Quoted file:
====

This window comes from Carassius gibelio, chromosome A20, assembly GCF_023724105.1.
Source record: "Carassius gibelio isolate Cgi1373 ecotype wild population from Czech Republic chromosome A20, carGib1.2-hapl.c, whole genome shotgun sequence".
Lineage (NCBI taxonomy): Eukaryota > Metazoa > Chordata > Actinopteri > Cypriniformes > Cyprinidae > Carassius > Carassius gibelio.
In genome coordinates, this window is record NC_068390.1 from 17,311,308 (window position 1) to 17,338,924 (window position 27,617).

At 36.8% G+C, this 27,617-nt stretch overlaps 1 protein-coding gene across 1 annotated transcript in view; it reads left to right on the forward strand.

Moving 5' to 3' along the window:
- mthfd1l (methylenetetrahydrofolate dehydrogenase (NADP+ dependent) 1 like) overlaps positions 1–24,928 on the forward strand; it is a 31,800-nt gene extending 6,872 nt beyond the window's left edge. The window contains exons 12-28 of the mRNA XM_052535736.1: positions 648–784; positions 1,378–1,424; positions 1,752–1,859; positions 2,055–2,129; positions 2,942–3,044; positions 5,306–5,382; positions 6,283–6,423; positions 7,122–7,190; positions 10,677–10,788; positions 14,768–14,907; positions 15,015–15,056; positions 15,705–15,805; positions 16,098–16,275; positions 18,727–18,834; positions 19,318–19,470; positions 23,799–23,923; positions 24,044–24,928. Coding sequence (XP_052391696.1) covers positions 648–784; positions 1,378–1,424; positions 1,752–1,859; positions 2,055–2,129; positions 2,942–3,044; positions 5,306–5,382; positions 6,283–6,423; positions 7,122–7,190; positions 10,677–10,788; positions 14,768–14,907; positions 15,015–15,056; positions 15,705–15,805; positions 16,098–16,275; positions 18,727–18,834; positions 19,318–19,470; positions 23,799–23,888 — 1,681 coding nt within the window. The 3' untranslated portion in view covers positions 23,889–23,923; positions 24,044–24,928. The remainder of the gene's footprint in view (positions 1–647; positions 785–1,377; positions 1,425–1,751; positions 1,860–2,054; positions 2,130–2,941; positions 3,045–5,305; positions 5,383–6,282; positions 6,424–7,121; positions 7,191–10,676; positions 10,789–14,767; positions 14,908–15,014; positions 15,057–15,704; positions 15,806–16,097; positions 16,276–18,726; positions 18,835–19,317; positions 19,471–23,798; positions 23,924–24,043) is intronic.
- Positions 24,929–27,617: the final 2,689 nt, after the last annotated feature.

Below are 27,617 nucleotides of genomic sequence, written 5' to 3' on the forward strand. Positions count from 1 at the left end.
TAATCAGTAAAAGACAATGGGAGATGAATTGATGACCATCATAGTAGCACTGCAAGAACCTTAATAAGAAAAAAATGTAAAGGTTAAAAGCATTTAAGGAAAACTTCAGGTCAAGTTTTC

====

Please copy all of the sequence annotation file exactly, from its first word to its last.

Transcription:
This window comes from Carassius gibelio, chromosome A20, assembly GCF_023724105.1.
Source record: "Carassius gibelio isolate Cgi1373 ecotype wild population from Czech Republic chromosome A20, carGib1.2-hapl.c, whole genome shotgun sequence".
Lineage (NCBI taxonomy): Eukaryota > Metazoa > Chordata > Actinopteri > Cypriniformes > Cyprinidae > Carassius > Carassius gibelio.
In genome coordinates, this window is record NC_068390.1 from 17,311,308 (window position 1) to 17,338,924 (window position 27,617).

At 36.8% G+C, this 27,617-nt stretch overlaps 1 protein-coding gene across 1 annotated transcript in view; it reads left to right on the forward strand.

Moving 5' to 3' along the window:
- mthfd1l (methylenetetrahydrofolate dehydrogenase (NADP+ dependent) 1 like) overlaps positions 1–24,928 on the forward strand; it is a 31,800-nt gene extending 6,872 nt beyond the window's left edge. The window contains exons 12-28 of the mRNA XM_052535736.1: positions 648–784; positions 1,378–1,424; positions 1,752–1,859; positions 2,055–2,129; positions 2,942–3,044; positions 5,306–5,382; positions 6,283–6,423; positions 7,122–7,190; positions 10,677–10,788; positions 14,768–14,907; positions 15,015–15,056; positions 15,705–15,805; positions 16,098–16,275; positions 18,727–18,834; positions 19,318–19,470; positions 23,799–23,923; positions 24,044–24,928. Coding sequence (XP_052391696.1) covers positions 648–784; positions 1,378–1,424; positions 1,752–1,859; positions 2,055–2,129; positions 2,942–3,044; positions 5,306–5,382; positions 6,283–6,423; positions 7,122–7,190; positions 10,677–10,788; positions 14,768–14,907; positions 15,015–15,056; positions 15,705–15,805; positions 16,098–16,275; positions 18,727–18,834; positions 19,318–19,470; positions 23,799–23,888 — 1,681 coding nt within the window. The 3' untranslated portion in view covers positions 23,889–23,923; positions 24,044–24,928. The remainder of the gene's footprint in view (positions 1–647; positions 785–1,377; positions 1,425–1,751; positions 1,860–2,054; positions 2,130–2,941; positions 3,045–5,305; positions 5,383–6,282; positions 6,424–7,121; positions 7,191–10,676; positions 10,789–14,767; positions 14,908–15,014; positions 15,057–15,704; positions 15,806–16,097; positions 16,276–18,726; positions 18,835–19,317; positions 19,471–23,798; positions 23,924–24,043) is intronic.
- Positions 24,929–27,617: the final 2,689 nt, after the last annotated feature.

Below are 27,617 nucleotides of genomic sequence, written 5' to 3' on the forward strand. Positions count from 1 at the left end.
TAATCAGTAAAAGACAATGGGAGATGAATTGATGACCATCATAGTAGCACTGCAAGAACCTTAATAAGAAAAAAATGTAAAGGTTAAAAGCATTTAAGGAAAACTTCAGGTCAAGTTTTC